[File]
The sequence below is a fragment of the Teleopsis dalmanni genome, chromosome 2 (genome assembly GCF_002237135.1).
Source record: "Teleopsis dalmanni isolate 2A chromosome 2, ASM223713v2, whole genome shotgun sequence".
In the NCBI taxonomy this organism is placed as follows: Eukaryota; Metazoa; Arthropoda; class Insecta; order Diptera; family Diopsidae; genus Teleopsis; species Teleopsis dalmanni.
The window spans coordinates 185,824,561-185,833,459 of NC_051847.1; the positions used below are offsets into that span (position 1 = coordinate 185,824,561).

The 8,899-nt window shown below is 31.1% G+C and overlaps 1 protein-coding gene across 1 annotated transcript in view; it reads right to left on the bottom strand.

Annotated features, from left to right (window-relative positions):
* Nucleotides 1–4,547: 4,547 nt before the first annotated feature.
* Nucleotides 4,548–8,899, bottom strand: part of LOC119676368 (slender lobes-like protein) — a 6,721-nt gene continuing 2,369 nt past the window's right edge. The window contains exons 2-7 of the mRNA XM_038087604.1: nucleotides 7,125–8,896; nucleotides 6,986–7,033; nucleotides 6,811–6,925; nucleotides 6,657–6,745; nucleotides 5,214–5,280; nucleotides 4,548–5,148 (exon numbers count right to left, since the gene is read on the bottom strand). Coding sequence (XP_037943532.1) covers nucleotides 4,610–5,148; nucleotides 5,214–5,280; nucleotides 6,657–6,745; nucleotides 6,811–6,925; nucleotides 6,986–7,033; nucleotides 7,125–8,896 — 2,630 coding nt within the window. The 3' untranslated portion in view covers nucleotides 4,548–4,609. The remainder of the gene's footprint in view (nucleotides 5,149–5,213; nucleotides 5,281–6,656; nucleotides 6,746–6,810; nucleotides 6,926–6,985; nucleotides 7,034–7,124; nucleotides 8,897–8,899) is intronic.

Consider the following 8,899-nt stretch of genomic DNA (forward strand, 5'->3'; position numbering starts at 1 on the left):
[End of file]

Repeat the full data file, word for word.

The sequence below is a fragment of the Teleopsis dalmanni genome, chromosome 2 (genome assembly GCF_002237135.1).
Source record: "Teleopsis dalmanni isolate 2A chromosome 2, ASM223713v2, whole genome shotgun sequence".
In the NCBI taxonomy this organism is placed as follows: Eukaryota; Metazoa; Arthropoda; class Insecta; order Diptera; family Diopsidae; genus Teleopsis; species Teleopsis dalmanni.
The window spans coordinates 185,824,561-185,833,459 of NC_051847.1; the positions used below are offsets into that span (position 1 = coordinate 185,824,561).

The 8,899-nt window shown below is 31.1% G+C and overlaps 1 protein-coding gene across 1 annotated transcript in view; it reads right to left on the bottom strand.

Annotated features, from left to right (window-relative positions):
* Nucleotides 1–4,547: 4,547 nt before the first annotated feature.
* Nucleotides 4,548–8,899, bottom strand: part of LOC119676368 (slender lobes-like protein) — a 6,721-nt gene continuing 2,369 nt past the window's right edge. The window contains exons 2-7 of the mRNA XM_038087604.1: nucleotides 7,125–8,896; nucleotides 6,986–7,033; nucleotides 6,811–6,925; nucleotides 6,657–6,745; nucleotides 5,214–5,280; nucleotides 4,548–5,148 (exon numbers count right to left, since the gene is read on the bottom strand). Coding sequence (XP_037943532.1) covers nucleotides 4,610–5,148; nucleotides 5,214–5,280; nucleotides 6,657–6,745; nucleotides 6,811–6,925; nucleotides 6,986–7,033; nucleotides 7,125–8,896 — 2,630 coding nt within the window. The 3' untranslated portion in view covers nucleotides 4,548–4,609. The remainder of the gene's footprint in view (nucleotides 5,149–5,213; nucleotides 5,281–6,656; nucleotides 6,746–6,810; nucleotides 6,926–6,985; nucleotides 7,034–7,124; nucleotides 8,897–8,899) is intronic.

Consider the following 8,899-nt stretch of genomic DNA (forward strand, 5'->3'; position numbering starts at 1 on the left):